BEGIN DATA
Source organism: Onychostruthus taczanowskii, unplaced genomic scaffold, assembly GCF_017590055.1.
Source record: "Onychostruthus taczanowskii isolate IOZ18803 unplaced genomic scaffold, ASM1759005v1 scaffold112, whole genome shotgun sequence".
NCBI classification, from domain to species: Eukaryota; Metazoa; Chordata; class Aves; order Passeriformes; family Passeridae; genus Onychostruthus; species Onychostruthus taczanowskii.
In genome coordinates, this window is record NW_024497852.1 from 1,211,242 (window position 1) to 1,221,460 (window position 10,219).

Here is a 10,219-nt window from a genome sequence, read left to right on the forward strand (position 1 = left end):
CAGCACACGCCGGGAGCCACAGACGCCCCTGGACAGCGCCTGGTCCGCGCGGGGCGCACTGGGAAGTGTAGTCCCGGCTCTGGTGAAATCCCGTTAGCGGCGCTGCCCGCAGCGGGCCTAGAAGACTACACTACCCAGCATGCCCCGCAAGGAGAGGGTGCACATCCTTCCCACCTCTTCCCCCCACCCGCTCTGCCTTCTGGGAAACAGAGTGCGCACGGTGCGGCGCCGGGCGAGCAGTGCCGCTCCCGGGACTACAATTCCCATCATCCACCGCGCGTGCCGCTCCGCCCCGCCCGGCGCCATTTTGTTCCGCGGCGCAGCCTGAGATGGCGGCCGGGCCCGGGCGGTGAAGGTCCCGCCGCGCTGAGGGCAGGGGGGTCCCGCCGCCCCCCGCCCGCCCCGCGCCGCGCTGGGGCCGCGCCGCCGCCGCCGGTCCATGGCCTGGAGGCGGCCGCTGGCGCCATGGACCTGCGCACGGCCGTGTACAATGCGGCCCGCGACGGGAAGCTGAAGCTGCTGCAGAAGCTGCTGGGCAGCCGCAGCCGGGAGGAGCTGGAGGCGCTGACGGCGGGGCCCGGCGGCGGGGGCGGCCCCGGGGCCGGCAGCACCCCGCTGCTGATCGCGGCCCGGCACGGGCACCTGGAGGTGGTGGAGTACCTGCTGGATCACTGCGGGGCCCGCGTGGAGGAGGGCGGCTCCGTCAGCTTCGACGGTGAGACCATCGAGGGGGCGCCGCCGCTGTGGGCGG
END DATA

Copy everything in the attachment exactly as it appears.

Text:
Source organism: Onychostruthus taczanowskii, unplaced genomic scaffold, assembly GCF_017590055.1.
Source record: "Onychostruthus taczanowskii isolate IOZ18803 unplaced genomic scaffold, ASM1759005v1 scaffold112, whole genome shotgun sequence".
NCBI classification, from domain to species: Eukaryota; Metazoa; Chordata; class Aves; order Passeriformes; family Passeridae; genus Onychostruthus; species Onychostruthus taczanowskii.
In genome coordinates, this window is record NW_024497852.1 from 1,211,242 (window position 1) to 1,221,460 (window position 10,219).

Here is a 10,219-nt window from a genome sequence, read left to right on the forward strand (position 1 = left end):
CAGCACACGCCGGGAGCCACAGACGCCCCTGGACAGCGCCTGGTCCGCGCGGGGCGCACTGGGAAGTGTAGTCCCGGCTCTGGTGAAATCCCGTTAGCGGCGCTGCCCGCAGCGGGCCTAGAAGACTACACTACCCAGCATGCCCCGCAAGGAGAGGGTGCACATCCTTCCCACCTCTTCCCCCCACCCGCTCTGCCTTCTGGGAAACAGAGTGCGCACGGTGCGGCGCCGGGCGAGCAGTGCCGCTCCCGGGACTACAATTCCCATCATCCACCGCGCGTGCCGCTCCGCCCCGCCCGGCGCCATTTTGTTCCGCGGCGCAGCCTGAGATGGCGGCCGGGCCCGGGCGGTGAAGGTCCCGCCGCGCTGAGGGCAGGGGGGTCCCGCCGCCCCCCGCCCGCCCCGCGCCGCGCTGGGGCCGCGCCGCCGCCGCCGGTCCATGGCCTGGAGGCGGCCGCTGGCGCCATGGACCTGCGCACGGCCGTGTACAATGCGGCCCGCGACGGGAAGCTGAAGCTGCTGCAGAAGCTGCTGGGCAGCCGCAGCCGGGAGGAGCTGGAGGCGCTGACGGCGGGGCCCGGCGGCGGGGGCGGCCCCGGGGCCGGCAGCACCCCGCTGCTGATCGCGGCCCGGCACGGGCACCTGGAGGTGGTGGAGTACCTGCTGGATCACTGCGGGGCCCGCGTGGAGGAGGGCGGCTCCGTCAGCTTCGACGGTGAGACCATCGAGGGGGCGCCGCCGCTGTGGGCGG